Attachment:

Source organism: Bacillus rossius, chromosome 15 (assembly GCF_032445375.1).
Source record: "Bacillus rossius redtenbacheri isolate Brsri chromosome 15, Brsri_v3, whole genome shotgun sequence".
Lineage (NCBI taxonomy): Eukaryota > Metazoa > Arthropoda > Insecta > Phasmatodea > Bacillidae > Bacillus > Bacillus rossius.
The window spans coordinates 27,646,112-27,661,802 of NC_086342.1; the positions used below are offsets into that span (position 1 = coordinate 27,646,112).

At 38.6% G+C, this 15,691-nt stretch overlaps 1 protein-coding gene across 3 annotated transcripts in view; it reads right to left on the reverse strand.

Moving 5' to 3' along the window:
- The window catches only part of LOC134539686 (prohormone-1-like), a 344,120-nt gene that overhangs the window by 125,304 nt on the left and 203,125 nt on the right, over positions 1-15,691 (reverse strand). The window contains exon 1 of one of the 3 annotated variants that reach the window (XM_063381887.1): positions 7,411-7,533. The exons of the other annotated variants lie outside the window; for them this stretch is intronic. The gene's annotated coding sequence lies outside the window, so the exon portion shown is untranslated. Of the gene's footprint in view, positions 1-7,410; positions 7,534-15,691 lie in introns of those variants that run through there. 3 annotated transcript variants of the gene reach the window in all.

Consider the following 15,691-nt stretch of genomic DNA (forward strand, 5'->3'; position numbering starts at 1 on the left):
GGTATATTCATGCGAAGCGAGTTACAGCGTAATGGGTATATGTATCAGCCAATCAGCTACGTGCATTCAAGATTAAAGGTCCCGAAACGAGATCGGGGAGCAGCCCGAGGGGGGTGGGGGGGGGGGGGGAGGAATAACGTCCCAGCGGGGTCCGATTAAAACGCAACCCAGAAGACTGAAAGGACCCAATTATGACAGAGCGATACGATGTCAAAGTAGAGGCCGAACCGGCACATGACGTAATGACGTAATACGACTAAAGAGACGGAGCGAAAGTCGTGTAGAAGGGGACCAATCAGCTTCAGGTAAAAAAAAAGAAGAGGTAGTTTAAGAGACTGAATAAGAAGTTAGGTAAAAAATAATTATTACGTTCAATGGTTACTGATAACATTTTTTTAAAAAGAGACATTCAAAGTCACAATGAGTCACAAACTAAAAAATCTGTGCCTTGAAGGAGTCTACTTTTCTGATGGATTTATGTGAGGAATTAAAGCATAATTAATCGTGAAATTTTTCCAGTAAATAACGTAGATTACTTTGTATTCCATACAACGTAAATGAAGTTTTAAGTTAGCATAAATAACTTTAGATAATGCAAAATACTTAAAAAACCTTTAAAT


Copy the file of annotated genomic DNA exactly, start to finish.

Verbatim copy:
Source organism: Bacillus rossius, chromosome 15 (assembly GCF_032445375.1).
Source record: "Bacillus rossius redtenbacheri isolate Brsri chromosome 15, Brsri_v3, whole genome shotgun sequence".
Lineage (NCBI taxonomy): Eukaryota > Metazoa > Arthropoda > Insecta > Phasmatodea > Bacillidae > Bacillus > Bacillus rossius.
The window spans coordinates 27,646,112-27,661,802 of NC_086342.1; the positions used below are offsets into that span (position 1 = coordinate 27,646,112).

At 38.6% G+C, this 15,691-nt stretch overlaps 1 protein-coding gene across 3 annotated transcripts in view; it reads right to left on the reverse strand.

Moving 5' to 3' along the window:
- The window catches only part of LOC134539686 (prohormone-1-like), a 344,120-nt gene that overhangs the window by 125,304 nt on the left and 203,125 nt on the right, over positions 1-15,691 (reverse strand). The window contains exon 1 of one of the 3 annotated variants that reach the window (XM_063381887.1): positions 7,411-7,533. The exons of the other annotated variants lie outside the window; for them this stretch is intronic. The gene's annotated coding sequence lies outside the window, so the exon portion shown is untranslated. Of the gene's footprint in view, positions 1-7,410; positions 7,534-15,691 lie in introns of those variants that run through there. 3 annotated transcript variants of the gene reach the window in all.

Consider the following 15,691-nt stretch of genomic DNA (forward strand, 5'->3'; position numbering starts at 1 on the left):
GGTATATTCATGCGAAGCGAGTTACAGCGTAATGGGTATATGTATCAGCCAATCAGCTACGTGCATTCAAGATTAAAGGTCCCGAAACGAGATCGGGGAGCAGCCCGAGGGGGGTGGGGGGGGGGGGGGAGGAATAACGTCCCAGCGGGGTCCGATTAAAACGCAACCCAGAAGACTGAAAGGACCCAATTATGACAGAGCGATACGATGTCAAAGTAGAGGCCGAACCGGCACATGACGTAATGACGTAATACGACTAAAGAGACGGAGCGAAAGTCGTGTAGAAGGGGACCAATCAGCTTCAGGTAAAAAAAAAGAAGAGGTAGTTTAAGAGACTGAATAAGAAGTTAGGTAAAAAATAATTATTACGTTCAATGGTTACTGATAACATTTTTTTAAAAAGAGACATTCAAAGTCACAATGAGTCACAAACTAAAAAATCTGTGCCTTGAAGGAGTCTACTTTTCTGATGGATTTATGTGAGGAATTAAAGCATAATTAATCGTGAAATTTTTCCAGTAAATAACGTAGATTACTTTGTATTCCATACAACGTAAATGAAGTTTTAAGTTAGCATAAATAACTTTAGATAATGCAAAATACTTAAAAAACCTTTAAAT